Revolution #252, December 11, 2011

Political Disobedience vs. Revolution: An Exchange and Debate on the Significance and Implications of the Occupy Movement

On December 2, Occupy Chicago sponsored an exciting event, "Political Disobedience vs. Revolution: An Exchange and Debate on the Significance and Implications of the Occupy Movement" featuring Bernard Harcourt and Raymond Lotta. It was held at a gallery of the School of the Art Institute of Chicago. Approximately 125 people attended, including Occupy activists and many college students.

Bernard Harcourt is Chair of the Political Science Department and Professor of Law at the University of Chicago. He is the author of The Illusion of Free Markets. Raymond Lotta is a political economist and contributor to Revolution. He is an advocate of Bob Avakian’s new synthesis of communism. The exchange was prompted by an article written by Harcourt on the Opinionator blog of the New York Times in October. The issues being wrangled over had both a sense of the immediacy of the situation giving rise to the Occupy movement as well as weighty implications for envisioning a new model of society. The exchange was full of substance and contained sharp differences—even as both speakers expressed the positive impact of Occupy and share concerns about the larger issues of injustice and inequality in U.S. society.

Both gave wide-ranging presentations. Lotta spoke about the nature of capitalism and the need for revolution and put forth a vision of communism informed by Bob Avakian’s new synthesis and concretely expressed in the Constitution for the New Socialist Republic in North America (Draft Proposal). Harcourt set forth his vision of "political disobedience" and how this connects with what he sees as the new and important features of the Occupy movement that have longer-term implications for answering injustice. An exposition of this position can be found in his November 30 article in the UK Guardian, "Occupy’s new grammar of political disobedience."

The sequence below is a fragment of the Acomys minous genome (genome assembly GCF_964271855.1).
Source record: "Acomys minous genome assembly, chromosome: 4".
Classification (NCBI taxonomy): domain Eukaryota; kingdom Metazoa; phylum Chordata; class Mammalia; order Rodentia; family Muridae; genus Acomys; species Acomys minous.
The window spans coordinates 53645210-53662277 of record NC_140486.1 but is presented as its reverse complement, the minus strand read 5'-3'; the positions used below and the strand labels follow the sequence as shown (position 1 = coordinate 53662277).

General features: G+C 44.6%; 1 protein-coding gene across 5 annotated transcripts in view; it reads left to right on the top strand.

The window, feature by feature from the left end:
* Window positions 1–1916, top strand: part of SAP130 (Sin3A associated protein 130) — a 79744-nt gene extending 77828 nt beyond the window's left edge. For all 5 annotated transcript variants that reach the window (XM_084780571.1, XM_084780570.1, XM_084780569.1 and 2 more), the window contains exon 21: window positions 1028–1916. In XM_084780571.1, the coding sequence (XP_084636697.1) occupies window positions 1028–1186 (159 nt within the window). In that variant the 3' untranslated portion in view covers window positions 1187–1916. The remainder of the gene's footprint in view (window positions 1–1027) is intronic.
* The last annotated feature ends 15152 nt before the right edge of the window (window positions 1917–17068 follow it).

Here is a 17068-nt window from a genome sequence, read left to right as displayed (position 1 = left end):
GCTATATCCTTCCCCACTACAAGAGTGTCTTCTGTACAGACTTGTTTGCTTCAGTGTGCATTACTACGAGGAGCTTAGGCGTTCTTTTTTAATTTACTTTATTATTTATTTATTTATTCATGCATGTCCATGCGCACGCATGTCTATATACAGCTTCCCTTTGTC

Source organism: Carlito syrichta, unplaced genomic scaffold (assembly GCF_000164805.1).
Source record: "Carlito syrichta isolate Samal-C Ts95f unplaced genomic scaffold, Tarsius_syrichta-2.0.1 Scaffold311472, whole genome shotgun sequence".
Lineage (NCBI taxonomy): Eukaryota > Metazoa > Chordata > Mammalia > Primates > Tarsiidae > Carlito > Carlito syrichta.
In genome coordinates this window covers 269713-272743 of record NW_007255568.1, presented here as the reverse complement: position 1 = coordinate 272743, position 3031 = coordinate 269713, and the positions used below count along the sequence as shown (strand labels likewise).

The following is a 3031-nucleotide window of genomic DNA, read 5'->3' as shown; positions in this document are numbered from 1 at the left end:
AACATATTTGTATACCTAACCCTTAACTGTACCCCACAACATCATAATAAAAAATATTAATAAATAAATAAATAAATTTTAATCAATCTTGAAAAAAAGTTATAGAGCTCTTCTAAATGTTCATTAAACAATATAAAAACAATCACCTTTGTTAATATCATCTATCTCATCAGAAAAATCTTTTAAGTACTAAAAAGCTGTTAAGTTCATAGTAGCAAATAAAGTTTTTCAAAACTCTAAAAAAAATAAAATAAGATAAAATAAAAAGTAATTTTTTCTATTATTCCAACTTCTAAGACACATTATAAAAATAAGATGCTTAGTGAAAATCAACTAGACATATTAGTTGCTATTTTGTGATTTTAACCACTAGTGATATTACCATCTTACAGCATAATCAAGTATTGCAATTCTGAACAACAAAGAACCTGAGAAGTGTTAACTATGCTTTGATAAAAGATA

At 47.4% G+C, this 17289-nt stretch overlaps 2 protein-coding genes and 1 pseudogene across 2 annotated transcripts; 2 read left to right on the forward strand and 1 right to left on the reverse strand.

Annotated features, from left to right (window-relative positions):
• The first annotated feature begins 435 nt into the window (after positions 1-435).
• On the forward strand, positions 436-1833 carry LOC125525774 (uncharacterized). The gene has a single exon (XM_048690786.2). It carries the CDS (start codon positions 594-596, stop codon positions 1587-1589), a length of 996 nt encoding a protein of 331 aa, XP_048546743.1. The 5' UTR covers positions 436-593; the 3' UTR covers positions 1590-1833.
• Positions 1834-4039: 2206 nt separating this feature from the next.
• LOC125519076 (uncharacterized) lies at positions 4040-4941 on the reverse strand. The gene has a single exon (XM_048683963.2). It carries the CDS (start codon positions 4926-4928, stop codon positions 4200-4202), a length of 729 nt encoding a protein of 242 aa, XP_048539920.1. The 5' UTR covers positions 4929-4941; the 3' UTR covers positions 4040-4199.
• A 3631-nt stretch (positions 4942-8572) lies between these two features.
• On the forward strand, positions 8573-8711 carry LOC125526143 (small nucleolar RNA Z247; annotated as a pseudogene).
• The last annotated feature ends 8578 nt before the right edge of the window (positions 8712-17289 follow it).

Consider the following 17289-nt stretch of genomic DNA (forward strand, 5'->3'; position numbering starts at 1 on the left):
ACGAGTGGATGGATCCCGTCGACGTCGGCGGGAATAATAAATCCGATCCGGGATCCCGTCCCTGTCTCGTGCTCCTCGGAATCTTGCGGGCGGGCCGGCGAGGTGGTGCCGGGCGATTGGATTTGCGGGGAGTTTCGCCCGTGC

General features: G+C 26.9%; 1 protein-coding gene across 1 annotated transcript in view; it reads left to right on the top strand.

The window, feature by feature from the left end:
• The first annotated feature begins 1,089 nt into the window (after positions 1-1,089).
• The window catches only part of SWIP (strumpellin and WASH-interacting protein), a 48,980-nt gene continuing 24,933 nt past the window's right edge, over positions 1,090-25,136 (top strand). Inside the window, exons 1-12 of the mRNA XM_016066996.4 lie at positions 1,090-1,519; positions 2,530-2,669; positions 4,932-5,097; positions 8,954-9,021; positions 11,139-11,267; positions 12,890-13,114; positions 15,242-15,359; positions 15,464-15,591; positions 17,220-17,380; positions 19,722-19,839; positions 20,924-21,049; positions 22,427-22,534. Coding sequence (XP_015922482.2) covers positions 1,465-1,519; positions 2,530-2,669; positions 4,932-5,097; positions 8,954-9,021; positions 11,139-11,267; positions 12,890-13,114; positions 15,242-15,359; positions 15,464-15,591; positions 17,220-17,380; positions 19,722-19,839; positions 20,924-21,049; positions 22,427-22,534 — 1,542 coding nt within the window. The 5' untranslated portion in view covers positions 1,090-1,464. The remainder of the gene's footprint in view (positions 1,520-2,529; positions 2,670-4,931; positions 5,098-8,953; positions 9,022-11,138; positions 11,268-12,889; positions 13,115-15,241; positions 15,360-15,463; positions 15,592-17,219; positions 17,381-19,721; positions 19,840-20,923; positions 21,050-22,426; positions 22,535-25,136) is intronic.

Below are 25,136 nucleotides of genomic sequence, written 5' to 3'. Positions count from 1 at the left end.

A central theme in the debate involved Harcourt’s argument for "leaderless resistance" in sharp contrast with Lotta’s arguments about the need for communist vanguard leadership to meet and defeat the repressive state power of capitalism-imperialism and to go on to transform society and uproot deep structures of oppression. Harcourt’s argument posited that continuous "political disobedience" contains the potential of breaking free from what he sees as "failed paradigms," while Lotta argued that this amounts to a "holding action" while capitalism continues to strangle humanity. Both speakers referenced the statement "A Reflection on the 'Occupy' Movement: An Inspiring Beginning... And the Need To Go Further" by Bob Avakian, Chairman of the Revolutionary Communist Party, USA.

The audience was highly engaged with the speakers’ presentations and actively participated in the discussion. The exchange very much embodied the Occupy movement’s spirit of opening space for discussion. This was a very robust and principled debate. The moderator announced that Occupy Chicago will be posting a video of the program.

Send us your comments.

If you like this article, subscribe, donate to and sustain Revolution newspaper.

What Humanity Needs
From Ike to Mao and Beyond